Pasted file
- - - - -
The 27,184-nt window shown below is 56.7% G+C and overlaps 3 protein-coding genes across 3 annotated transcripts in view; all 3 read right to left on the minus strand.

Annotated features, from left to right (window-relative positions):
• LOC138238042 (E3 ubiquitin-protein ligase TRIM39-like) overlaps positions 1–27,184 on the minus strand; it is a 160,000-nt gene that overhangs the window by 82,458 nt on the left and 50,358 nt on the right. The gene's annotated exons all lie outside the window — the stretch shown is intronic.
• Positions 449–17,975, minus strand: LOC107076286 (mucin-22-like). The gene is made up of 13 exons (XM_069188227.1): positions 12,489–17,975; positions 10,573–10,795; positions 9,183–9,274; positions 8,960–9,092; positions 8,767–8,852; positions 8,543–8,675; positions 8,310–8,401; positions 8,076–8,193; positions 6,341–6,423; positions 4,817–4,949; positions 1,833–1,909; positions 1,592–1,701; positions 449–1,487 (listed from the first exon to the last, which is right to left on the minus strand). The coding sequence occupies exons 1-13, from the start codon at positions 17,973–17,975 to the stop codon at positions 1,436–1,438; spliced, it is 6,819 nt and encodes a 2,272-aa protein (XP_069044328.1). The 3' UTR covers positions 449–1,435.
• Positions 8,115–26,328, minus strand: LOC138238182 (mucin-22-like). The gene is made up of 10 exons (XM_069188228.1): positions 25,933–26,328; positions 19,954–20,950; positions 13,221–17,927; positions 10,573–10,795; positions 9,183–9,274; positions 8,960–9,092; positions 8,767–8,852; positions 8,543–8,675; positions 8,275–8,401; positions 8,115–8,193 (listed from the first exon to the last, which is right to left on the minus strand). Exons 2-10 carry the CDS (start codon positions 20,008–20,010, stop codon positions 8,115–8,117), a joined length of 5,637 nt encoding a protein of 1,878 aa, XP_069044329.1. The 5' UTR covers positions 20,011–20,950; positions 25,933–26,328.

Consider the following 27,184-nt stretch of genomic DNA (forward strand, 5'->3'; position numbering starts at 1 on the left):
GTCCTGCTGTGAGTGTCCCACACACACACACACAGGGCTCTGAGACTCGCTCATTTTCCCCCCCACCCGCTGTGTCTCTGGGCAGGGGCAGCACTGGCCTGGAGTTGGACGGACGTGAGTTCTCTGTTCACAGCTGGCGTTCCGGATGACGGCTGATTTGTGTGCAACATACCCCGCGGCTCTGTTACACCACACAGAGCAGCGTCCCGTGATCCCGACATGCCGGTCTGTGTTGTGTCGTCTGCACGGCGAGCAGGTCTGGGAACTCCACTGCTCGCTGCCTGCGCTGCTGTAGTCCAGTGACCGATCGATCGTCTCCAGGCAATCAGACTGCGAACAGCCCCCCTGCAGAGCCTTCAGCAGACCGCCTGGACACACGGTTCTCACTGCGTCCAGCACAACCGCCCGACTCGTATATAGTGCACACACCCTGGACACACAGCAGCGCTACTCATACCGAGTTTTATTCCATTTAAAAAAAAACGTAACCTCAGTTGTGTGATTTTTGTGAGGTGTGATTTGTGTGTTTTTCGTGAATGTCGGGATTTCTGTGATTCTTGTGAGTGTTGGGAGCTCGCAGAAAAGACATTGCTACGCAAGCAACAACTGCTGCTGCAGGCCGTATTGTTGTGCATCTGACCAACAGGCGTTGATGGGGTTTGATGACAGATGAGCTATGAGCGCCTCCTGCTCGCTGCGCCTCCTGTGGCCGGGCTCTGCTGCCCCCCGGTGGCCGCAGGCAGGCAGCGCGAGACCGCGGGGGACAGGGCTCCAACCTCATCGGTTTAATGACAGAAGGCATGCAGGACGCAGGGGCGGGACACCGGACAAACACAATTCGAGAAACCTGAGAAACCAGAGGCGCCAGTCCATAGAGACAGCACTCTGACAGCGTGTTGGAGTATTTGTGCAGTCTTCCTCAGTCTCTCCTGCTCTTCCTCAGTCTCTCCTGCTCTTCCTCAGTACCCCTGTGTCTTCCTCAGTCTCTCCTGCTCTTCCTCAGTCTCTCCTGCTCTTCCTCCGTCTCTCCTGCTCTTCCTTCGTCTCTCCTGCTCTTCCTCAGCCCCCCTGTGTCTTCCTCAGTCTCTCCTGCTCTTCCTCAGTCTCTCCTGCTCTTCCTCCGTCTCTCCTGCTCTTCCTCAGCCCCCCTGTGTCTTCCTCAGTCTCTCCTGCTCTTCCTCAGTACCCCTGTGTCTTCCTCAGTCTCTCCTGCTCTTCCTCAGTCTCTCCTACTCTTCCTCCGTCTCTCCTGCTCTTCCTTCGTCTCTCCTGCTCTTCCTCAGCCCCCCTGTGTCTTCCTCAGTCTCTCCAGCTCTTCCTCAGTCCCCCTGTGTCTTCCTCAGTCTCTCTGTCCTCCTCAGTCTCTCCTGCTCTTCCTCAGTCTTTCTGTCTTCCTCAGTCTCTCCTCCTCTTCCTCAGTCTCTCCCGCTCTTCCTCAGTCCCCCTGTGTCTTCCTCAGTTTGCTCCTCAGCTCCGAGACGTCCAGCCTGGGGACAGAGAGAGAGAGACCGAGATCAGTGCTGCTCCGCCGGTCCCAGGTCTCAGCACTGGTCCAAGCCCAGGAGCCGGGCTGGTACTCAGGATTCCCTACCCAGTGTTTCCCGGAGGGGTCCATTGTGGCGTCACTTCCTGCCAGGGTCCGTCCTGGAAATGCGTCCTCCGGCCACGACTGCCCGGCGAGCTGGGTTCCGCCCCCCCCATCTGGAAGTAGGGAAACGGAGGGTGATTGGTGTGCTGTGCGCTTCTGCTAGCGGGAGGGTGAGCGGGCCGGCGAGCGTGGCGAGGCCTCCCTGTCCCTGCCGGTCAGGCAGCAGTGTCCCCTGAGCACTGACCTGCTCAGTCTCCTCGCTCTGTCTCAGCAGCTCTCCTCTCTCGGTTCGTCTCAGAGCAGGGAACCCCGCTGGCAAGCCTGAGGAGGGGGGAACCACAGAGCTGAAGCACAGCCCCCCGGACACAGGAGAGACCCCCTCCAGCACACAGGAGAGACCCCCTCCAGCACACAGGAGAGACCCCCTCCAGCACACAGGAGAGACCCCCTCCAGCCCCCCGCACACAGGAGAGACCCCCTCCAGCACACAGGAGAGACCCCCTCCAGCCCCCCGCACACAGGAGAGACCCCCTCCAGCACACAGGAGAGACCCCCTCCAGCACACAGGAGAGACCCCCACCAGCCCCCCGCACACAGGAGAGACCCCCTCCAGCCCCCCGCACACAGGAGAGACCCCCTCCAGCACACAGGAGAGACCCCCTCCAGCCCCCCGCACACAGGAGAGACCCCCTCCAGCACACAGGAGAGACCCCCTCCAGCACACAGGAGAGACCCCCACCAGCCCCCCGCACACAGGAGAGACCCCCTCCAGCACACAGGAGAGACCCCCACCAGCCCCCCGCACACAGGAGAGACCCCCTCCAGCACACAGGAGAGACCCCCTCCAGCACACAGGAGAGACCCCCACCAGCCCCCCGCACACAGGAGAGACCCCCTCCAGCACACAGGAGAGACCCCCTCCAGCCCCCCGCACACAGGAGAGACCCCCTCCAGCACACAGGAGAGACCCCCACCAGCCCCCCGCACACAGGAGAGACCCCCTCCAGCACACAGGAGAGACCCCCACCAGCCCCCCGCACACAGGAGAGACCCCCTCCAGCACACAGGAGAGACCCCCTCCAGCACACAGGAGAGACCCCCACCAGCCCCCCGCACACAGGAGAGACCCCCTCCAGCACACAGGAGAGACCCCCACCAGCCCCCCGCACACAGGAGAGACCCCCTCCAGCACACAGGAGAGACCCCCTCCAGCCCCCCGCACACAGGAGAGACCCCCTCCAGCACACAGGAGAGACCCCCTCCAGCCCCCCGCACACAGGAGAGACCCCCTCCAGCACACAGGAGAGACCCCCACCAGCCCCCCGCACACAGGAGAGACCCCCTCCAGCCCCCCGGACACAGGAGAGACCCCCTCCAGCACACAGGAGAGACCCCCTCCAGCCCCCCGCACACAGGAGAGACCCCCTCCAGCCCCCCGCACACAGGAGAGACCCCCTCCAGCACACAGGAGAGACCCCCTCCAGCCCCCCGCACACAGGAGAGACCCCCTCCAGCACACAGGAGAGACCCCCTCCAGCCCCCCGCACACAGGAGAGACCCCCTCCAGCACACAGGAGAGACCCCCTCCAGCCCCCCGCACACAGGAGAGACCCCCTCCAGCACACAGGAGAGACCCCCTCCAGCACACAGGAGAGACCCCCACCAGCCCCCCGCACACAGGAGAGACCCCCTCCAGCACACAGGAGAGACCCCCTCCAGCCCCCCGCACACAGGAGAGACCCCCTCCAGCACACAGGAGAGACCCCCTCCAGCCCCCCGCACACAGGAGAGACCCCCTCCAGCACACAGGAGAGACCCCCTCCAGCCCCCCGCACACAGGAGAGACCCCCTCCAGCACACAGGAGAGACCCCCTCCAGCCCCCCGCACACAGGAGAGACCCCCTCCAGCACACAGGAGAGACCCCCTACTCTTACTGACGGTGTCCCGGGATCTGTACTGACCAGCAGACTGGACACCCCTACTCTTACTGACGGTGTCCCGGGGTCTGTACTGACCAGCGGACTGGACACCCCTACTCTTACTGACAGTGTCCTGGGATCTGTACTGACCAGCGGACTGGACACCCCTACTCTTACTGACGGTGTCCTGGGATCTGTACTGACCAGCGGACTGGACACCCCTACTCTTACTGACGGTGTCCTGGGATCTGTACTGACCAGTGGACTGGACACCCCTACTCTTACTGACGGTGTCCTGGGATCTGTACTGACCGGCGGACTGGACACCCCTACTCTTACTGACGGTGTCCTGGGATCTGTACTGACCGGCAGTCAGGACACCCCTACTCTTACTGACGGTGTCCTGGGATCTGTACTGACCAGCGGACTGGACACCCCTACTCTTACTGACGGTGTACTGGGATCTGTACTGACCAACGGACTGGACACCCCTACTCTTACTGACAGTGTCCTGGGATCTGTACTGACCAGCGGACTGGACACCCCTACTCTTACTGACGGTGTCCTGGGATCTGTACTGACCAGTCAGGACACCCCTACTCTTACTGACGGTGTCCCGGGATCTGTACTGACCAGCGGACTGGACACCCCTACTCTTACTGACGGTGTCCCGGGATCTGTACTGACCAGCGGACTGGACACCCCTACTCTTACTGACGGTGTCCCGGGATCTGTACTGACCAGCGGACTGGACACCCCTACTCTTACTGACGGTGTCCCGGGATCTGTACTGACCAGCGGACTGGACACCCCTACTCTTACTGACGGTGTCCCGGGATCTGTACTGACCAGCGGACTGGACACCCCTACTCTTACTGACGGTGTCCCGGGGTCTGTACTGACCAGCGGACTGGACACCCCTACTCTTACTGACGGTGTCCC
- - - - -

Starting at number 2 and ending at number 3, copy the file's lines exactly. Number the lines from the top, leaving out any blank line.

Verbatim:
Annotated features, from left to right (window-relative positions):
• LOC138238042 (E3 ubiquitin-protein ligase TRIM39-like) overlaps positions 1–27,184 on the minus strand; it is a 160,000-nt gene that overhangs the window by 82,458 nt on the left and 50,358 nt on the right. The gene's annotated exons all lie outside the window — the stretch shown is intronic.